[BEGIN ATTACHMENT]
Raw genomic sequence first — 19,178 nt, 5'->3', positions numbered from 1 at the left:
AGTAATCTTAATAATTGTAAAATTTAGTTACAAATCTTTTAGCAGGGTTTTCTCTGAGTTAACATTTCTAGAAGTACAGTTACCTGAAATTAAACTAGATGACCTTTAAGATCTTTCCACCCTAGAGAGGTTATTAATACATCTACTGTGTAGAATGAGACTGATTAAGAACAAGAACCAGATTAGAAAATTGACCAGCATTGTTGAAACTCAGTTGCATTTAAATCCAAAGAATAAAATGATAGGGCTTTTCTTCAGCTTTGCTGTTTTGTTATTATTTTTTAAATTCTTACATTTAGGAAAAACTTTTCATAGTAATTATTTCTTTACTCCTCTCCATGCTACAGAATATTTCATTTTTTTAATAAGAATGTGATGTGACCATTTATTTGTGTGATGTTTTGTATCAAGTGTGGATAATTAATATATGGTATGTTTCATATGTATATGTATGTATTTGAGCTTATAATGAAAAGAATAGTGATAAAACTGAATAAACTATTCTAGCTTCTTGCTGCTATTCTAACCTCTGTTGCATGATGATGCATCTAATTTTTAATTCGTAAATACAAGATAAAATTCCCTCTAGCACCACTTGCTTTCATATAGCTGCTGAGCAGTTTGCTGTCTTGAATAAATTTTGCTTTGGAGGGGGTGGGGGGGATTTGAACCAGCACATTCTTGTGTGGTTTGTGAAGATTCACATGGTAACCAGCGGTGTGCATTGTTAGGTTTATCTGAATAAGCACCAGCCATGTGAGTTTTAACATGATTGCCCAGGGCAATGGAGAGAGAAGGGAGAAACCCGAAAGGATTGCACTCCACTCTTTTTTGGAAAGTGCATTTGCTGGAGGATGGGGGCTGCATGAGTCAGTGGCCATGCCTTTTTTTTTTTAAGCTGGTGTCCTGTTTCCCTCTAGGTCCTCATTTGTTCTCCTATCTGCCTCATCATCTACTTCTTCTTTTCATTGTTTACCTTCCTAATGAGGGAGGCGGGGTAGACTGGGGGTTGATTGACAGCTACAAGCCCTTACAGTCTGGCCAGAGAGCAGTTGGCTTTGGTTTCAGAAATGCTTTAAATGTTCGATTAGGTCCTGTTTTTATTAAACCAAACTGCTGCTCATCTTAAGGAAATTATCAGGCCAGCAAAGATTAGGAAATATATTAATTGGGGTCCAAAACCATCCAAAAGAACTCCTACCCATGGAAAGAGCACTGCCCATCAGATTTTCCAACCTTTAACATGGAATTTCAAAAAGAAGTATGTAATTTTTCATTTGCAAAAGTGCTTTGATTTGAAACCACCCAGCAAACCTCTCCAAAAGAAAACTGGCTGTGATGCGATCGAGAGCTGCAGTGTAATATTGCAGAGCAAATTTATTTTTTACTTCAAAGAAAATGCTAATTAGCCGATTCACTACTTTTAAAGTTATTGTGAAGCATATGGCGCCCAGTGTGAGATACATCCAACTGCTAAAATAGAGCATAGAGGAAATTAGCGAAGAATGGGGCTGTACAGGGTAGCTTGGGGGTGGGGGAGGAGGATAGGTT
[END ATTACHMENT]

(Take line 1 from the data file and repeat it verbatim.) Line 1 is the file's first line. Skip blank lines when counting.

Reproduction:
Raw genomic sequence first — 19,178 nt, 5'->3', positions numbered from 1 at the left: